July 30, 2011 - 1:02 am
To the editor:
I found Steven Gardner’s letter vilifying the “No Child Left Behind Act” quite humorous. I especially liked his “No Child Moves Ahead” quip since we are all painfully aware that in the Clark County School District “Every Child Moves Forward” regardless of their actual mastery of the grade level subject matter.
But the real kicker was his desire for his students to “explore the richness of Shakespeare.” Given the early middle school reading level of a majority of high school seniors, I doubt if his students could explore the “richness of Dr. Seuss.”
In fact, if Mr. Gardner asked his students what they thought about Shakespeare, they’d probably tell him he makes one heck of a fishing reel.
To the editor:
We truly are at a crossroads in this country.
During this heated debate, I just realized that the balanced-budget amendment — something I have always favored and which the GOP is advocating — is either simple thinking or a ruse.
If the debt ceiling is not raised, what would the federal government have to do right now? That’s right — balance the budget. We have a de facto budget amendment right now.
If the ceiling is not raised, the government would no longer be able to spend more than revenues collected. The government would have to decide who gets paid and who gets cut. The soldier or the NEA? The Social Security recipient or EPA? If our credit rating is downgraded, it will only be because it is obvious that these decisions will never be made. Not because we did not raise the debt ceiling.
Since the Democratic Party is avoiding their duty — such as presenting a budget — and the GOP is reluctant to engage them in one-sided debate (which is useless), the future is clear: Unless the American people hand the keys over to one exclusive party in the next election, disaster is assured.
So America, vote wisely. The mommy party or the daddy party?
The “everything is going to be all right, I will take care of you” party or the “there is no free lunch” party.
This may be the biggest and possibly only relevant vote left in your lives.
To the editor:
I am so tired of reading letters to the editor in which people complain about one political party or the other being responsible for the mess this country is in. Let’s face it: Ninety percent of the politicians in Washington are nothing but circus clowns dressed in business suits, regardless of party affiliation.
These people don’t care one iota about what is best for you, me or the country in general. What they do care about is getting re-elected, and that means doing what the money people and special interests want them to do.
The sad part of the whole affair is that we keep re-electing the same Bozos to go back to the Big Top in Washington to conduct our business.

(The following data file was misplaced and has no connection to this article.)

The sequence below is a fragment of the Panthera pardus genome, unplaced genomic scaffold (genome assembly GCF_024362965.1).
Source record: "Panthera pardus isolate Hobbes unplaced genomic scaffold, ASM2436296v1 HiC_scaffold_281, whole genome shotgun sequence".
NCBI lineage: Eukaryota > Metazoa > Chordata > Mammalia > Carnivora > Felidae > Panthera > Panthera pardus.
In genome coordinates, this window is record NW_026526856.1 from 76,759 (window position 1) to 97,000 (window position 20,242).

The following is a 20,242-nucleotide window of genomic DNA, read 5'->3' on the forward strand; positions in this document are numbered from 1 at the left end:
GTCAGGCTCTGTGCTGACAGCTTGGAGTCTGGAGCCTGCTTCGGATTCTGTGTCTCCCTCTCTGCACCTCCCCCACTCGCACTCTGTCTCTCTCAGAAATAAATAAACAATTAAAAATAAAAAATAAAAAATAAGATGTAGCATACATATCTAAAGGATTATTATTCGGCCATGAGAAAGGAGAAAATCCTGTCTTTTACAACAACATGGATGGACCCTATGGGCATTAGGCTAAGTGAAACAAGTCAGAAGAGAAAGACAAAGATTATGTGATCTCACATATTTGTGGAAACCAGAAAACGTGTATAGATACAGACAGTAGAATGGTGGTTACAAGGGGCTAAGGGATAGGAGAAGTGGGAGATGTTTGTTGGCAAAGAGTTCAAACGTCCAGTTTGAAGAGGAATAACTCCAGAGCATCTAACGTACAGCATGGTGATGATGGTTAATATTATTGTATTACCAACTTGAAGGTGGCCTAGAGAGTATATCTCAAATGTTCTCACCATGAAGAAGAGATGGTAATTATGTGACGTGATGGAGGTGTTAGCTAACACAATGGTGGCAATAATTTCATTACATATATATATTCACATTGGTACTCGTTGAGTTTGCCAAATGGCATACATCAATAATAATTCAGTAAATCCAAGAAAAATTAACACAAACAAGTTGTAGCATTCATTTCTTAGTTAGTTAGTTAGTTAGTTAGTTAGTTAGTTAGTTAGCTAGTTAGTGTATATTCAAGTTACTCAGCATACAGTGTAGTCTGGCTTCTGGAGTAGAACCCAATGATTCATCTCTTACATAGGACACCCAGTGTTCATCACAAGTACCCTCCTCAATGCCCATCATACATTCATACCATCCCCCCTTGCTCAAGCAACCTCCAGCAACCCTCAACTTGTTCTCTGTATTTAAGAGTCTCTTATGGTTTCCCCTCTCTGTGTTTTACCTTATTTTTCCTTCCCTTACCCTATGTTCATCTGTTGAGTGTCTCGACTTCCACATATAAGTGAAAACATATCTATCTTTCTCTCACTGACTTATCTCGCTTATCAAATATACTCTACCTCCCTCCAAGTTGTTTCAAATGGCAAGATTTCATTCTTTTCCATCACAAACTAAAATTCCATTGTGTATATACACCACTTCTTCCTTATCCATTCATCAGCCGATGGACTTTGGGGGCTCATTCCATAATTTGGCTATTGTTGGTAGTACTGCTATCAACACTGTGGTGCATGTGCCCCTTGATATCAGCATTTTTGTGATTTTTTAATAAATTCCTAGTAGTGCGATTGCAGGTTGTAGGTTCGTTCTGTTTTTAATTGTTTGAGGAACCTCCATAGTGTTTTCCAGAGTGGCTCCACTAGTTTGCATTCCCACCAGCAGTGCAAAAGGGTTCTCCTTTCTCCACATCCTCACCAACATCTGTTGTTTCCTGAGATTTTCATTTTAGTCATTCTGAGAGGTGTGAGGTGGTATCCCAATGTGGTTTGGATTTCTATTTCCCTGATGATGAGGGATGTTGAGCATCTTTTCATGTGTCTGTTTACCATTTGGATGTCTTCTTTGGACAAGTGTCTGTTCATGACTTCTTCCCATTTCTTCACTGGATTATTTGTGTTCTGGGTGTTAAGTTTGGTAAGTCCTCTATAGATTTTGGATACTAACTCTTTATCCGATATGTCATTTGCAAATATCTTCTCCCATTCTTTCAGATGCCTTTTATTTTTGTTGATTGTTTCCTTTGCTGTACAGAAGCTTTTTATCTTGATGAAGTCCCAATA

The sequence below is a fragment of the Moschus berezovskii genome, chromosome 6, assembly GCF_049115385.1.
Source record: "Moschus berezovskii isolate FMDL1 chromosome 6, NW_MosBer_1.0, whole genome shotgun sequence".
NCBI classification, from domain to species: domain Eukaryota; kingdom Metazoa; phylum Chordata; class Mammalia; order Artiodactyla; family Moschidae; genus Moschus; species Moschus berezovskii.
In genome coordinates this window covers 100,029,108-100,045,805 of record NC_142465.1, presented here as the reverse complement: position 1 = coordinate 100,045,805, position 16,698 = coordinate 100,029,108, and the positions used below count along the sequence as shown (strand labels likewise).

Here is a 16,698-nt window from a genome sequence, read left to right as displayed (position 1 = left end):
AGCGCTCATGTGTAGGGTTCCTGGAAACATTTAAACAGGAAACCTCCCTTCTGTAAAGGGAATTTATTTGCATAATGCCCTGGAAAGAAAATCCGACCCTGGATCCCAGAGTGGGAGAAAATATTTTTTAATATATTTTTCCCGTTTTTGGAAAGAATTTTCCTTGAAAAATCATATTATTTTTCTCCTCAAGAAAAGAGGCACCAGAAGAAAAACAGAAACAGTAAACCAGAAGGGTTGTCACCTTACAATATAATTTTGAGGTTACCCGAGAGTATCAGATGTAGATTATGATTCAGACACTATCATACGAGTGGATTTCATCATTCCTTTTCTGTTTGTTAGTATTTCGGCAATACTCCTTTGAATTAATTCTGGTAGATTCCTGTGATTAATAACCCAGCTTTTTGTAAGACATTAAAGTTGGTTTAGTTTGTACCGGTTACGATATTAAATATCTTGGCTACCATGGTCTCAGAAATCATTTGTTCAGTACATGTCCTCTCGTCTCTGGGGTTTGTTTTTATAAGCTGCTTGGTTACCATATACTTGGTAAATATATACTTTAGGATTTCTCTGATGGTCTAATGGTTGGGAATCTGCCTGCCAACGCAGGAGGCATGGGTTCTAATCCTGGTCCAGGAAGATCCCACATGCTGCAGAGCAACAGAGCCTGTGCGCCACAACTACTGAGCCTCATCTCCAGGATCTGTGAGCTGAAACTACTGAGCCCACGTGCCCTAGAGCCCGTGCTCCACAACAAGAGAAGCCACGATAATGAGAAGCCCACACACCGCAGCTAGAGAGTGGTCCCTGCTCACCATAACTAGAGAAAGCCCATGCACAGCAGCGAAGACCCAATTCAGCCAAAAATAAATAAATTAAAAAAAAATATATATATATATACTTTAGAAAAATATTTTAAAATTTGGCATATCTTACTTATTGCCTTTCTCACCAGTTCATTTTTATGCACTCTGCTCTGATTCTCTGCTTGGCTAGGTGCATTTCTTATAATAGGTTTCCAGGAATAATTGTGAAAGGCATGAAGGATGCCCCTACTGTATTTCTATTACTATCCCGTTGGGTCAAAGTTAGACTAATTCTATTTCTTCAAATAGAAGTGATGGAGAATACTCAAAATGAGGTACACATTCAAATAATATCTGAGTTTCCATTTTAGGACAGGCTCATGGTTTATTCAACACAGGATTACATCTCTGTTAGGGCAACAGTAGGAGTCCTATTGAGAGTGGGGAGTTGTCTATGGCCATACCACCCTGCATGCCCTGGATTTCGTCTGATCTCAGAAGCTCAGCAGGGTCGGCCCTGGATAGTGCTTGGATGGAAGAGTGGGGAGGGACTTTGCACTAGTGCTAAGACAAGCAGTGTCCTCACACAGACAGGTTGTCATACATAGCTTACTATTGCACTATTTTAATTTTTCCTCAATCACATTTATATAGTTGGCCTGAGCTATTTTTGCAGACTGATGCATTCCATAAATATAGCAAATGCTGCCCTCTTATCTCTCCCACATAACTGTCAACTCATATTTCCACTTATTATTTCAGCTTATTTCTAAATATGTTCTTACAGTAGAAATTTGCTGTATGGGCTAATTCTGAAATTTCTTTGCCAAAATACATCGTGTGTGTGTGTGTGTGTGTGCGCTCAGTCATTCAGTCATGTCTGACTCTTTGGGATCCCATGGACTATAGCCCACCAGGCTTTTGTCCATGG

To the editor:
We as a nation have lost our minds. Can the people in Washington really believe it is a good idea to take out a loan to make our loan payment? I am no financial genius by any stretch of the imagination, however, this can only be described as insanity.
There are so many programs within the federal budget that are unnecessary, irrelevant, wasteful or at the very least non-essential that can be set aside while we service the debt. This argument going on right now is the equivalent of using a credit card to pay the electric bill because you don’t want to use your beer money.
If there is any question whether or not the politicians have our best interest and future prosperity in mind, ask yourself one thing: Are the companies that were too big to fail, still too big to fail?
To the editor:
I would like to provide a brief history lesson to Richard McGarrity who feels the proposed tunnel at the Interstate 15 underpass at F Street and McWilliams is a “wasteful project” (Wednesday letter).
As part of my doctoral dissertation with the UNLV Sociology Department, I have been researching this issue for the past three years. In October 2008, the Nevada Department of Transportation, with approval from the city of Las Vegas, dumped hundreds of tons of dirt at the intersection as part of the I-15 widening project without prior notice to the residents, as required by law.
The original plans, as drawn up in 2004, did not call for the intersection to be closed. But shadowy negotiations with certain unkown city officials resulted in the change to the plans that effectively cut off a main access route for the residents.
Since the 1950s, NDOT and the city have sytematically closed off other streets that lead from historic West Las Vegas to downtown, despite protests from the residents, in what can only be described as racially motived attempts to isolate and alienate this largely African American community. Had city and state officials heeded the protests of the F Street wall, they could have prevented the need to eventually replace it with a tunnel.
Mr. McGarrity began his comments by mentioning the recent murder at the 1400 block of F Street, which is about a mile from the F Street wall, questioning the “character of the neighborhood.”
Ironically, on the same day as his remarks, the paper published an article about four murders on the strip between Sands and Tropicana, with each murder occuring within walking distance to an I-15 underpass.
One final note: in the past decade, the city has invested nearly $800 million on downtown redevelopment projects but only a fraction has been spent to redevelop the historic Westside. If you want to question wasteful spending, how about the Strip monorail or the mob musem?
The tunnel at F Street and McWilliams will not be a wasteful project, but perhaps the first step in a long overdue process to redevelop this historic section of Las Vegas.
Robert J. McKee
North Las Vegas